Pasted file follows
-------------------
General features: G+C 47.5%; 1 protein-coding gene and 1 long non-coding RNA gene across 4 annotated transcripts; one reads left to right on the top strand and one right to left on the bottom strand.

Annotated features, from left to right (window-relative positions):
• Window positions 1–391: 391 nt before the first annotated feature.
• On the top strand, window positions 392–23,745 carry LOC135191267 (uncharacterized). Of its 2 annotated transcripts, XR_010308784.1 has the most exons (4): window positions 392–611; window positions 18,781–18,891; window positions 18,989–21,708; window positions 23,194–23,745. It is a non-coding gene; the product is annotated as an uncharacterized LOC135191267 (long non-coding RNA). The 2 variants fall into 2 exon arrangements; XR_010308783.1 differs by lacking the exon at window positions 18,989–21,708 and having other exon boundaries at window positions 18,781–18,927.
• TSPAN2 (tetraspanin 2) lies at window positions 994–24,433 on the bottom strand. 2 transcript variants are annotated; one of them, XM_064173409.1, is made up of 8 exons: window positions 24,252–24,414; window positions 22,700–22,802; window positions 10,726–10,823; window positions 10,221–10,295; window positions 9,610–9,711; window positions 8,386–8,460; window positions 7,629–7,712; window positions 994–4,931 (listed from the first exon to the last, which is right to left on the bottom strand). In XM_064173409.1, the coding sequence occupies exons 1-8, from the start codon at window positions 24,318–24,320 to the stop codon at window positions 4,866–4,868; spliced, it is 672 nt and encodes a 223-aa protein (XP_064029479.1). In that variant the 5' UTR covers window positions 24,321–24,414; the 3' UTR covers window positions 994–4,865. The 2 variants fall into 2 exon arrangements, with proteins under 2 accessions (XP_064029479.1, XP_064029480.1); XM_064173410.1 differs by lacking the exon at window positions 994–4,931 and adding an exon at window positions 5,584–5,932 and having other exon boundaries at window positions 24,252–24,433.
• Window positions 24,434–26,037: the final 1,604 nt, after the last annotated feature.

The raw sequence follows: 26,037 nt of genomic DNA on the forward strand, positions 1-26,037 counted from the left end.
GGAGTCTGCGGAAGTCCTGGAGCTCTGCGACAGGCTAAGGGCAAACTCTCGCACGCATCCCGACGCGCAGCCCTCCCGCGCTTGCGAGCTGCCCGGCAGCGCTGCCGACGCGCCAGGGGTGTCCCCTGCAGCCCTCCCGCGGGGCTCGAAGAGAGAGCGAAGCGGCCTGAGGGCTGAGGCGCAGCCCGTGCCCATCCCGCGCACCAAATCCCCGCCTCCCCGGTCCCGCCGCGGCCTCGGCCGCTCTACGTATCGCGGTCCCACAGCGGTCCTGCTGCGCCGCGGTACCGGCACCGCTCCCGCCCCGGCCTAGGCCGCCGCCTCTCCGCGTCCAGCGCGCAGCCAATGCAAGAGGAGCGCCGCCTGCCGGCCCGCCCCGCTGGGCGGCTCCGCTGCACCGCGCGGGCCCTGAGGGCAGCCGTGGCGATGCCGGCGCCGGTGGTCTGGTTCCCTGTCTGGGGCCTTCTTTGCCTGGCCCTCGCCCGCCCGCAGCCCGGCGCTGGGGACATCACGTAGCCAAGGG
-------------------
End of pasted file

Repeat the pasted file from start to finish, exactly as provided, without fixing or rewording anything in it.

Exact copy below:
General features: G+C 47.5%; 1 protein-coding gene and 1 long non-coding RNA gene across 4 annotated transcripts; one reads left to right on the top strand and one right to left on the bottom strand.

Annotated features, from left to right (window-relative positions):
• Window positions 1–391: 391 nt before the first annotated feature.
• On the top strand, window positions 392–23,745 carry LOC135191267 (uncharacterized). Of its 2 annotated transcripts, XR_010308784.1 has the most exons (4): window positions 392–611; window positions 18,781–18,891; window positions 18,989–21,708; window positions 23,194–23,745. It is a non-coding gene; the product is annotated as an uncharacterized LOC135191267 (long non-coding RNA). The 2 variants fall into 2 exon arrangements; XR_010308783.1 differs by lacking the exon at window positions 18,989–21,708 and having other exon boundaries at window positions 18,781–18,927.
• TSPAN2 (tetraspanin 2) lies at window positions 994–24,433 on the bottom strand. 2 transcript variants are annotated; one of them, XM_064173409.1, is made up of 8 exons: window positions 24,252–24,414; window positions 22,700–22,802; window positions 10,726–10,823; window positions 10,221–10,295; window positions 9,610–9,711; window positions 8,386–8,460; window positions 7,629–7,712; window positions 994–4,931 (listed from the first exon to the last, which is right to left on the bottom strand). In XM_064173409.1, the coding sequence occupies exons 1-8, from the start codon at window positions 24,318–24,320 to the stop codon at window positions 4,866–4,868; spliced, it is 672 nt and encodes a 223-aa protein (XP_064029479.1). In that variant the 5' UTR covers window positions 24,321–24,414; the 3' UTR covers window positions 994–4,865. The 2 variants fall into 2 exon arrangements, with proteins under 2 accessions (XP_064029479.1, XP_064029480.1); XM_064173410.1 differs by lacking the exon at window positions 994–4,931 and adding an exon at window positions 5,584–5,932 and having other exon boundaries at window positions 24,252–24,433.
• Window positions 24,434–26,037: the final 1,604 nt, after the last annotated feature.

The raw sequence follows: 26,037 nt of genomic DNA on the forward strand, positions 1-26,037 counted from the left end.
GGAGTCTGCGGAAGTCCTGGAGCTCTGCGACAGGCTAAGGGCAAACTCTCGCACGCATCCCGACGCGCAGCCCTCCCGCGCTTGCGAGCTGCCCGGCAGCGCTGCCGACGCGCCAGGGGTGTCCCCTGCAGCCCTCCCGCGGGGCTCGAAGAGAGAGCGAAGCGGCCTGAGGGCTGAGGCGCAGCCCGTGCCCATCCCGCGCACCAAATCCCCGCCTCCCCGGTCCCGCCGCGGCCTCGGCCGCTCTACGTATCGCGGTCCCACAGCGGTCCTGCTGCGCCGCGGTACCGGCACCGCTCCCGCCCCGGCCTAGGCCGCCGCCTCTCCGCGTCCAGCGCGCAGCCAATGCAAGAGGAGCGCCGCCTGCCGGCCCGCCCCGCTGGGCGGCTCCGCTGCACCGCGCGGGCCCTGAGGGCAGCCGTGGCGATGCCGGCGCCGGTGGTCTGGTTCCCTGTCTGGGGCCTTCTTTGCCTGGCCCTCGCCCGCCCGCAGCCCGGCGCTGGGGACATCACGTAGCCAAGGG